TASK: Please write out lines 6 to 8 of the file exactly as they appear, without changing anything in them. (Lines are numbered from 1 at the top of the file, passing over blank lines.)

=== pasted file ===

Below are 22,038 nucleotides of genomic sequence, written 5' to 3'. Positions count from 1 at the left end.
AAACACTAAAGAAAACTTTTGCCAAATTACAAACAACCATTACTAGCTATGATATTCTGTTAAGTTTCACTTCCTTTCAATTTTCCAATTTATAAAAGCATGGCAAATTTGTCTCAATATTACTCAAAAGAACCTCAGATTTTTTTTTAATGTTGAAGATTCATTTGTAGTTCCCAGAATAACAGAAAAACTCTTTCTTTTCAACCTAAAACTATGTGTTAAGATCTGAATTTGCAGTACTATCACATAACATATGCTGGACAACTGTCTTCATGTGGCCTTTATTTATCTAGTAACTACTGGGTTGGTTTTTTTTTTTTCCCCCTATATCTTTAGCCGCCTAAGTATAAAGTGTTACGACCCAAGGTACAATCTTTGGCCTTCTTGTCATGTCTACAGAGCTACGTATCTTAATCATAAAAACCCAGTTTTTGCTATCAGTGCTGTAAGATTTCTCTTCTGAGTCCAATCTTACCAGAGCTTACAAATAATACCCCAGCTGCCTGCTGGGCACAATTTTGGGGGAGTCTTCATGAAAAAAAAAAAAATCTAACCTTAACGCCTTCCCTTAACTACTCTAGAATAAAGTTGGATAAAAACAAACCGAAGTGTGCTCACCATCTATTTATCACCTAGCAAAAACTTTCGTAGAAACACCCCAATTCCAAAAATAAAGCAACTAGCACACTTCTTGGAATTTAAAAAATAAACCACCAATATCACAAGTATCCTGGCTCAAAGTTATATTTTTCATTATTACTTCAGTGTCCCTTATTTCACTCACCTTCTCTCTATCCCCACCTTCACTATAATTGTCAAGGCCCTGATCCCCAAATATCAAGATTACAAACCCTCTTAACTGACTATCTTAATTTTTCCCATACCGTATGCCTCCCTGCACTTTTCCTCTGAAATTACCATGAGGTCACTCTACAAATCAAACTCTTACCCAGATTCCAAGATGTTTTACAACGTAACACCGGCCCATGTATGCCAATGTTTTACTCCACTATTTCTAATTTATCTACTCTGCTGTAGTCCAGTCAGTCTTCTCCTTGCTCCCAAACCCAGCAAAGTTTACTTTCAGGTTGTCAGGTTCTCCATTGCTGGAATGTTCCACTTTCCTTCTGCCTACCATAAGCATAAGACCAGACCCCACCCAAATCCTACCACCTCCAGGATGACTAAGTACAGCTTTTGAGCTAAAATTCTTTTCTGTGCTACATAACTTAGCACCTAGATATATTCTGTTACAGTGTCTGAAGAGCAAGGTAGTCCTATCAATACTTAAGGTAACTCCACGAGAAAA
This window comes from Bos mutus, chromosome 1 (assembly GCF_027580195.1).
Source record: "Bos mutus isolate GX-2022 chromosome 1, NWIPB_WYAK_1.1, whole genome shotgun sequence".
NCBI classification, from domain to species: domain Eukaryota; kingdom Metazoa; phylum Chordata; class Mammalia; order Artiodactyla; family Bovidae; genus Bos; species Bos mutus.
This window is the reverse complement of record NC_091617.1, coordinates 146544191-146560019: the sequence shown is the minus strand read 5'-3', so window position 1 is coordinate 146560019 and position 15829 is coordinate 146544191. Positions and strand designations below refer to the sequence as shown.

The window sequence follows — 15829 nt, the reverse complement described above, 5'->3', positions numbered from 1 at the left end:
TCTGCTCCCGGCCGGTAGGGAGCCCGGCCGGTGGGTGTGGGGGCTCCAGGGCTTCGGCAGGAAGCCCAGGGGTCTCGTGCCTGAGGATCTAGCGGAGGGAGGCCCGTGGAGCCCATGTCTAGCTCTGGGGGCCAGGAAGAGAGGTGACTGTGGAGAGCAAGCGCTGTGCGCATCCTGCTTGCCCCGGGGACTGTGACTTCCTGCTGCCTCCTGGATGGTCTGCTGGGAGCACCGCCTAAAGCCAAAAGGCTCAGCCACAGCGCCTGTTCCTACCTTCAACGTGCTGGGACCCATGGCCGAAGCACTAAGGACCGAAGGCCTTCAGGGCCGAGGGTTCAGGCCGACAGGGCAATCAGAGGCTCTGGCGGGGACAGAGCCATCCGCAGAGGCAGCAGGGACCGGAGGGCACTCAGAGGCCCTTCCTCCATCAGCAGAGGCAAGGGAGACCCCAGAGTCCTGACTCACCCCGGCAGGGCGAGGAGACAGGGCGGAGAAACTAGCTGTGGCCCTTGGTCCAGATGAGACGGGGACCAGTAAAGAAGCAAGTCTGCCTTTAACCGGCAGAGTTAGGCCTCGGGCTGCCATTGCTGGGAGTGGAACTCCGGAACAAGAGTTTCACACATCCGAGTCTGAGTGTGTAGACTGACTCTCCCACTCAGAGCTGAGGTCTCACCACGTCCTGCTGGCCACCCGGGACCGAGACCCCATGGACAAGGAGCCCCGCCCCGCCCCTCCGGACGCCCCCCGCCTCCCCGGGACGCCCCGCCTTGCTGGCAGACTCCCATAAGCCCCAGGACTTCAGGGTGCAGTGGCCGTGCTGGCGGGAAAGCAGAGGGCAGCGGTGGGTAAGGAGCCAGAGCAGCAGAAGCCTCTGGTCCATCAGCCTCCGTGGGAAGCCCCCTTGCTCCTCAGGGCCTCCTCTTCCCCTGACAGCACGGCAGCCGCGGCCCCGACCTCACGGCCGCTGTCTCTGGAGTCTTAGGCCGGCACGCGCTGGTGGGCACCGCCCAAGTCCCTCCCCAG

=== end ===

This window is the reverse complement of record NC_091617.1, coordinates 146544191-146560019: the sequence shown is the minus strand read 5'-3', so window position 1 is coordinate 146560019 and position 15829 is coordinate 146544191. Positions and strand designations below refer to the sequence as shown.

The window sequence follows — 15829 nt, the reverse complement described above, 5'->3', positions numbered from 1 at the left end:
TCTGCTCCCGGCCGGTAGGGAGCCCGGCCGGTGGGTGTGGGGGCTCCAGGGCTTCGGCAGGAAGCCCAGGGGTCTCGTGCCTGAGGATCTAGCGGAGGGAGGCCCGTGGAGCCCATGTCTAGCTCTGGGGGCCAGGAAGAGAGGTGACTGTGGAGAGCAAGCGCTGTGCGCATCCTGCTTGCCCCGGGGACTGTGACTTCCTGCTGCCTCCTGGATGGTCTGCTGGGAGCACCGCCTAAAGCCAAAAGGCTCAGCCACAGCGCCTGTTCCTACCTTCAACGTGCTGGGACCCATGGCCGAAGCACTAAGGACCGAAGGCCTTCAGGGCCGAGGGTTCAGGCCGACAGGGCAATCAGAGGCTCTGGCGGGGACAGAGCCATCCGCAGAGGCAGCAGGGACCGGAGGGCACTCAGAGGCCCTTCCTCCATCAGCAGAGGCAAGGGAGACCCCAGAGTCCTGACTCACCCCGGCAGGGCGAGGAGACAGGGCGGAGAAACTAGCTGTGGCCCTTGGTCCAGATGAGACGGGGACCAGTAAAGAAGCAAGTCTGCCTTTAACCGGCAGAGTTAGGCCTCGGGCTGCCATTGCTGGGAGTGGAACTCCGGAACAAGAGTTTCACACATCCGAGTCTGAGTGTGTAGACTGACTCTCCCACTCAGAGCTGAGGTCTCACCACGTCCTGCTGGCCACCCGGGACCGAGACCCCATGGACAAGGAGCCCCGCCCCGCCCCTCCGGACGCCCCCCGCCTCCCCGGGACGCCCCGCCTTGCTGGCAGACTCCCATAAGCCCCAGGACTTCAGGGTGCAGTGGCCGTGCTGGCGGGAAAGCAGAGGGCAGCGGTGGGTAAGGAGCCAGAGCAGCAGAAGCCTCTGGTCCATCAGCCTCCGTGGGAAGCCCCCTTGCTCCTCAGGGCCTCCTCTTCCCCTGACAGCACGGCAGCCGCGGCCCCGACCTCACGGCCGCTGTCTCTGGAGTCTTAGGCCGGCACGCGCTGGTGGGCACCGCCCAAGTCCCTCCCCAG